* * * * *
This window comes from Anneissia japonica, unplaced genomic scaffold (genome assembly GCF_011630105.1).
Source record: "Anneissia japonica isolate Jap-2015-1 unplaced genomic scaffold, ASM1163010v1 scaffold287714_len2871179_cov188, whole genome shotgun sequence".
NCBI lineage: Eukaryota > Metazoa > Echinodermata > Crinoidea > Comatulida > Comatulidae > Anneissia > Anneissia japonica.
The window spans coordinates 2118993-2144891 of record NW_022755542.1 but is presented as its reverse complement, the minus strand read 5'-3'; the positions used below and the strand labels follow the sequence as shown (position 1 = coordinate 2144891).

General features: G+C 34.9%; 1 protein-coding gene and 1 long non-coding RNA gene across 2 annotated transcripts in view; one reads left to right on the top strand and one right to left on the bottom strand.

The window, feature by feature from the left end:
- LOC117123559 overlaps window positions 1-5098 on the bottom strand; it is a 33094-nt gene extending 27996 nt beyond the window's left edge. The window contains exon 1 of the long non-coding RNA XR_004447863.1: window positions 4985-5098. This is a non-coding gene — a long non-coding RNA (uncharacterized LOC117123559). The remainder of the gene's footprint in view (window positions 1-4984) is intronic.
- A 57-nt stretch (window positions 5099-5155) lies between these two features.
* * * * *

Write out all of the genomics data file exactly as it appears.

This window comes from Anneissia japonica, unplaced genomic scaffold (genome assembly GCF_011630105.1).
Source record: "Anneissia japonica isolate Jap-2015-1 unplaced genomic scaffold, ASM1163010v1 scaffold287714_len2871179_cov188, whole genome shotgun sequence".
NCBI lineage: Eukaryota > Metazoa > Echinodermata > Crinoidea > Comatulida > Comatulidae > Anneissia > Anneissia japonica.
The window spans coordinates 2118993-2144891 of record NW_022755542.1 but is presented as its reverse complement, the minus strand read 5'-3'; the positions used below and the strand labels follow the sequence as shown (position 1 = coordinate 2144891).

General features: G+C 34.9%; 1 protein-coding gene and 1 long non-coding RNA gene across 2 annotated transcripts in view; one reads left to right on the top strand and one right to left on the bottom strand.

The window, feature by feature from the left end:
- LOC117123559 overlaps window positions 1-5098 on the bottom strand; it is a 33094-nt gene extending 27996 nt beyond the window's left edge. The window contains exon 1 of the long non-coding RNA XR_004447863.1: window positions 4985-5098. This is a non-coding gene — a long non-coding RNA (uncharacterized LOC117123559). The remainder of the gene's footprint in view (window positions 1-4984) is intronic.
- A 57-nt stretch (window positions 5099-5155) lies between these two features.